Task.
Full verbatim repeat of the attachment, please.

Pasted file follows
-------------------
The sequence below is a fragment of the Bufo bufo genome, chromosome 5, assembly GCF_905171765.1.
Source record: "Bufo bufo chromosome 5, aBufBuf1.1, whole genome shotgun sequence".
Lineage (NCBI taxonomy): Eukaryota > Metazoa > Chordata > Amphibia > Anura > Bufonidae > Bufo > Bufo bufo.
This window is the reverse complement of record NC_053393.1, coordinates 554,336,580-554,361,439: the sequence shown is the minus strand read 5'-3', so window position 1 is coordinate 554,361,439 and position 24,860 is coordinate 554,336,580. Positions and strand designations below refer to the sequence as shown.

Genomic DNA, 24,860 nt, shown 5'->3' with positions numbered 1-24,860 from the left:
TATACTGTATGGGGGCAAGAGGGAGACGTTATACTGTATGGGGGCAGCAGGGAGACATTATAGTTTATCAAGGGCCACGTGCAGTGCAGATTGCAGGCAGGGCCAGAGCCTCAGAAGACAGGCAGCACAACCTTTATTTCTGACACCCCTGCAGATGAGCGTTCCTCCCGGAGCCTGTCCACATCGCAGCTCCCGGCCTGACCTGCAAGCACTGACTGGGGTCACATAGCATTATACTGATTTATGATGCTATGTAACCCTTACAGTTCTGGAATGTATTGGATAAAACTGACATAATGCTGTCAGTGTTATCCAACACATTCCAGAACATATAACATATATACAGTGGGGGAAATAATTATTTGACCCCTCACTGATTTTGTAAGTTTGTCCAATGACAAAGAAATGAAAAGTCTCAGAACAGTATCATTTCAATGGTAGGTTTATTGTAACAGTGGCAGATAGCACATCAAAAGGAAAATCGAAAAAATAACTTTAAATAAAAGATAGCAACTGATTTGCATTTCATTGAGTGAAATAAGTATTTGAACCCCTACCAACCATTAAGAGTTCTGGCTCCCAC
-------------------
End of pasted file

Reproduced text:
The sequence below is a fragment of the Bufo bufo genome, chromosome 5, assembly GCF_905171765.1.
Source record: "Bufo bufo chromosome 5, aBufBuf1.1, whole genome shotgun sequence".
Lineage (NCBI taxonomy): Eukaryota > Metazoa > Chordata > Amphibia > Anura > Bufonidae > Bufo > Bufo bufo.
This window is the reverse complement of record NC_053393.1, coordinates 554,336,580-554,361,439: the sequence shown is the minus strand read 5'-3', so window position 1 is coordinate 554,361,439 and position 24,860 is coordinate 554,336,580. Positions and strand designations below refer to the sequence as shown.

Genomic DNA, 24,860 nt, shown 5'->3' with positions numbered 1-24,860 from the left:
TATACTGTATGGGGGCAAGAGGGAGACGTTATACTGTATGGGGGCAGCAGGGAGACATTATAGTTTATCAAGGGCCACGTGCAGTGCAGATTGCAGGCAGGGCCAGAGCCTCAGAAGACAGGCAGCACAACCTTTATTTCTGACACCCCTGCAGATGAGCGTTCCTCCCGGAGCCTGTCCACATCGCAGCTCCCGGCCTGACCTGCAAGCACTGACTGGGGTCACATAGCATTATACTGATTTATGATGCTATGTAACCCTTACAGTTCTGGAATGTATTGGATAAAACTGACATAATGCTGTCAGTGTTATCCAACACATTCCAGAACATATAACATATATACAGTGGGGGAAATAATTATTTGACCCCTCACTGATTTTGTAAGTTTGTCCAATGACAAAGAAATGAAAAGTCTCAGAACAGTATCATTTCAATGGTAGGTTTATTGTAACAGTGGCAGATAGCACATCAAAAGGAAAATCGAAAAAATAACTTTAAATAAAAGATAGCAACTGATTTGCATTTCATTGAGTGAAATAAGTATTTGAACCCCTACCAACCATTAAGAGTTCTGGCTCCCAC